In 2013, Melnyk cut back substantially on his racing and breeding operation, offering several of his top horses through Taylor Made at the Fasig-Tipton Kentucky Winter Mixed Sale, where Pool Land attracted a sales-topping $900,000 from Live Oak Plantation. Sealy Hill made $590,000 from Regis Farms at the same event and would go on to become the dam of $1.25-million Keeneland September purchase GISW Cambier Parc (Medaglia d'Oro). A further sale of Melnyk racemares and weanlings was held at Fasig-Tipton in the summer of 2014, where Mahogany Lane (A.P. Indy), a daughter of Marley Vale, topped the offerings on a bid of $315,000 from Calumet Farm. According to Equibase, Melnyk made just 22 starts in 2015, eight in 2016 and ran his last horse in 2017. In addition to Pletcher, Melnyk employed the services of trainers Josie Carroll, Mark Casse and Tom Albertrani.

“I've already won a Breeders' Cup,” he said. “I've won each leg of the Canadian Triple Crown, both female and male. I've won Eclipse Awards. At one point, you've reached the peak and you've done it all and you've won it all.” He was also quoted as saying, “I bred the best to the best and some worked out, but 98% don't work out.”

Melnyk  is a former trustee of the New York Racing Association, a co-recipient of the National Turf Writers Association's Joe Palmer Award and was also named Owner of the Year in 2005 by the Thoroughbred Owners and Breeders Association.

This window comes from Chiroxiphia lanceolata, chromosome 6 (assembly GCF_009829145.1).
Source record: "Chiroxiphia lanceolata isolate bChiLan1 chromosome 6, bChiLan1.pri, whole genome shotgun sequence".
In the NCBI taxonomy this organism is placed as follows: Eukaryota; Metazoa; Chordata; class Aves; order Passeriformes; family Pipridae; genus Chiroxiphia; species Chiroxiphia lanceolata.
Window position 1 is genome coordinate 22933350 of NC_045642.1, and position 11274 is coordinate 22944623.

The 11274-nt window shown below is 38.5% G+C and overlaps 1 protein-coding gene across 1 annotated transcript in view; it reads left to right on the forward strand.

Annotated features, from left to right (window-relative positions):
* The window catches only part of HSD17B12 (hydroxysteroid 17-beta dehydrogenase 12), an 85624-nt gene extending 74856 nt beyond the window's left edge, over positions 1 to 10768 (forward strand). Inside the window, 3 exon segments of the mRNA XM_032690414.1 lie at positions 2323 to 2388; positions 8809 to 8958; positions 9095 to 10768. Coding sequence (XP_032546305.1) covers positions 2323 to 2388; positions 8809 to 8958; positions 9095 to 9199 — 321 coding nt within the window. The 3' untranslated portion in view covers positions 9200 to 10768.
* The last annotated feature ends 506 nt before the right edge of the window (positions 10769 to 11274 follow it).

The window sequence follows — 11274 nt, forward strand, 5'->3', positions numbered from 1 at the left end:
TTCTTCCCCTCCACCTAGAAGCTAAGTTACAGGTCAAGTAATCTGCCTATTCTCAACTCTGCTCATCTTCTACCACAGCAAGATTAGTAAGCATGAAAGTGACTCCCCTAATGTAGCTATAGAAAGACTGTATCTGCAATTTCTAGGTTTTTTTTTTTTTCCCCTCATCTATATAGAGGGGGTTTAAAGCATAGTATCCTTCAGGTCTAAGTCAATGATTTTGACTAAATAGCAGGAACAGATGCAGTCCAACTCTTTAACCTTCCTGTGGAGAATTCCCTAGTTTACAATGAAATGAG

According to Wikipedia, Melnyk was the founder, chairman, and CEO of Biovail Corporation, once Canada's largest publicly traded pharmaceutical company with more than C$1-billion in annual revenue. He sold almost all of his holdings of the company by 2010. Canadian Business magazine ranked Melnyk 79th on its 2017 list of Canada's 100 wealthiest people, with a net worth of $1.21 billion.

In 2003, Melnyk purchased the Senators along with their arena, then known as the Corel Centre, for US$92 million. The Senators played in the Stanley Cup Finals in 2007, losing in five games to the Anaheim Ducks.

“The National Hockey League mourns the passing of Ottawa Senators owner Eugene Melnyk,” NHL Commissioner Gary Bettman said in a statement. “The words 'passion' and 'commitment' define the man who has owned the Ottawa Senators since 2003. While successful in business, it was our game and his Senators that he was most passionate about. Eugene was often outspoken, but he maintained an unwavering commitment to the game and his roots and he loved nothing more than donning a Senators sweater and cheering on his beloved team. On behalf of the entire National Hockey League, I extend my deepest sympathies to Eugene's daughters, Anna and Olivia, his extended family, and all those who benefited from his generosity.”

Melnyk was also known for his philanthropy and concentrated his efforts on charities that helped children and the elderly. According to Wikipedia, Melnyk donated $1 million to the Belmont Child Care Association for the construction of the child care center now known as Anna House. The facility was named after his daughter.